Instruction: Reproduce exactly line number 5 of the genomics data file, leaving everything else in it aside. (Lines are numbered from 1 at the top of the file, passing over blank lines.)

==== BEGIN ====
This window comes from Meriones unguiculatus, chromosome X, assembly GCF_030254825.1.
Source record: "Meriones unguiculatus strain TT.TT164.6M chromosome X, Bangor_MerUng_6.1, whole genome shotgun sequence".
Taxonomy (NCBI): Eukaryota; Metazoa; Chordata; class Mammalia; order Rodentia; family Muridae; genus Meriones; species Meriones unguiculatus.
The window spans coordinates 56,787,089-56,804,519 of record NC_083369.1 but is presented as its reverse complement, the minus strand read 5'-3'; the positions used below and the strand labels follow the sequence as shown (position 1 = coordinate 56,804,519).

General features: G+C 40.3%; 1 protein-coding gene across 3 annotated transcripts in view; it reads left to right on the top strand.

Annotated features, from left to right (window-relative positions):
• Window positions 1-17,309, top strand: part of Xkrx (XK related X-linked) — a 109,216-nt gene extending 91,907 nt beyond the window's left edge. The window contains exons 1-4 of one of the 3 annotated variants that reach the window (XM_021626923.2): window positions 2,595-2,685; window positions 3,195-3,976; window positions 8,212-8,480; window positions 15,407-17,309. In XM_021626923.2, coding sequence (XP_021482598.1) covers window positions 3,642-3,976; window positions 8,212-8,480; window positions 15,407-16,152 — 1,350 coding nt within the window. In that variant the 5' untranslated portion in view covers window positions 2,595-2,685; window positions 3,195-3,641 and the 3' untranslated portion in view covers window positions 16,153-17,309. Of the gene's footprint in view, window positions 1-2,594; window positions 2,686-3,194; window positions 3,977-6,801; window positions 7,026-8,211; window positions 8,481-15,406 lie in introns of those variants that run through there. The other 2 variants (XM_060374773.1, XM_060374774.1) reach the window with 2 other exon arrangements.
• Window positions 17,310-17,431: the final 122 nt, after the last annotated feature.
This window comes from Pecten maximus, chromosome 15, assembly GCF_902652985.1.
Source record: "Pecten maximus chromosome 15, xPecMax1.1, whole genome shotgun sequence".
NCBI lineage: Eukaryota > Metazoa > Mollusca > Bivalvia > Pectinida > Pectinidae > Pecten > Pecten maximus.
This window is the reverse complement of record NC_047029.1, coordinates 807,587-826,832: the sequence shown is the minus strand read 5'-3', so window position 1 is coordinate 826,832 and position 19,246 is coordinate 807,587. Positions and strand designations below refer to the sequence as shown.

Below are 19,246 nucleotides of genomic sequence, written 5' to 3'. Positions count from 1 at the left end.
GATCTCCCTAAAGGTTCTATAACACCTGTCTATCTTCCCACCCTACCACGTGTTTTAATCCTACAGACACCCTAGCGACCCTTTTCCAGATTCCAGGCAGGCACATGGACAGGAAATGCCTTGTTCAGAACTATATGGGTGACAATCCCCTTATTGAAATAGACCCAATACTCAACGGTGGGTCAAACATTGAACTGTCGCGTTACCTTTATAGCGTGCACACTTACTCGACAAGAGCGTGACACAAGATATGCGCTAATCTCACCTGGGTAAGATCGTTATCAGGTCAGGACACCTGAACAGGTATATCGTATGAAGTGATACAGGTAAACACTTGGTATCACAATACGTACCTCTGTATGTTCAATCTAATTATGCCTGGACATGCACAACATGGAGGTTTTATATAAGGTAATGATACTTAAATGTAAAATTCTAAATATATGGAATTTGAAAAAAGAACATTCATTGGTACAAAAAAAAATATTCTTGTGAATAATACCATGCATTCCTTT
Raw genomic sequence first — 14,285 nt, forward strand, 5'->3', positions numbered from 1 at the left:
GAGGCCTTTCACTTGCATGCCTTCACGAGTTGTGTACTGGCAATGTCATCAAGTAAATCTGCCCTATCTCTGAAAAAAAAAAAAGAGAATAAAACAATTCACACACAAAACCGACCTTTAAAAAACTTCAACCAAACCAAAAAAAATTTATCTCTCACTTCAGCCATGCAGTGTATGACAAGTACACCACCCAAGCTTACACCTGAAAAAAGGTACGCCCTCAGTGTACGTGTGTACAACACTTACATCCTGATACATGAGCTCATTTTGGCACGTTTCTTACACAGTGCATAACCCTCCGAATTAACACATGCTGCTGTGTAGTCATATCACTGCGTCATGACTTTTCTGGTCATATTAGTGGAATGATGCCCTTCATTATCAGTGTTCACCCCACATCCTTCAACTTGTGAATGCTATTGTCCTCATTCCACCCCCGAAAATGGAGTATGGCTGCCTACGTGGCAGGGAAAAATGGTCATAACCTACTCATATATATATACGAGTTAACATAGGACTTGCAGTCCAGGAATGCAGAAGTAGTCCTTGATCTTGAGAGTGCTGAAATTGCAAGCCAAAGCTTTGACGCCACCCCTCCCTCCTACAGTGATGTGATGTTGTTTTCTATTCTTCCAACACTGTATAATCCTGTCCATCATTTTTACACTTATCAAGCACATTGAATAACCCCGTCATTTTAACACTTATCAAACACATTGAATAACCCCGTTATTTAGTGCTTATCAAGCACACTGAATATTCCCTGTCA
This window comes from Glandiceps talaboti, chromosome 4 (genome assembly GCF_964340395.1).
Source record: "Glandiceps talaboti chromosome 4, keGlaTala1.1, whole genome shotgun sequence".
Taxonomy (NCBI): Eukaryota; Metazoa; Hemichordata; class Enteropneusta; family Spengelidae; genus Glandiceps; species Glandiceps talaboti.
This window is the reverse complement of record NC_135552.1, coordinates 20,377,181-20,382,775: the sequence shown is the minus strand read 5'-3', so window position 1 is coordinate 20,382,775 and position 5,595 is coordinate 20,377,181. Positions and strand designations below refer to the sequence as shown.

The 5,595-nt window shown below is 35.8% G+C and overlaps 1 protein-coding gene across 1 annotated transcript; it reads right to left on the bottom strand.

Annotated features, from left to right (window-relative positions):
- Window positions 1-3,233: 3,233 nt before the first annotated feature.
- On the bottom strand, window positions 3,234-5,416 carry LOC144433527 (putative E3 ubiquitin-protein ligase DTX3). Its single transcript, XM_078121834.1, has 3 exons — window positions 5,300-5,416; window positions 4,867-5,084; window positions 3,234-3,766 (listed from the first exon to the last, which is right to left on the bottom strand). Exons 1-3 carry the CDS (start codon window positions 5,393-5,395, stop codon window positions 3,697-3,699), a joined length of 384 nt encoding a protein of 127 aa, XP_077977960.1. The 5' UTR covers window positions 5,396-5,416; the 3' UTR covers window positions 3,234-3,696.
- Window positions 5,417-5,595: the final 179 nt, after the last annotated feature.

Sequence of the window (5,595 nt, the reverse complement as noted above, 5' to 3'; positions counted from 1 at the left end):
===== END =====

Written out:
General features: G+C 40.3%; 1 protein-coding gene across 3 annotated transcripts in view; it reads left to right on the top strand.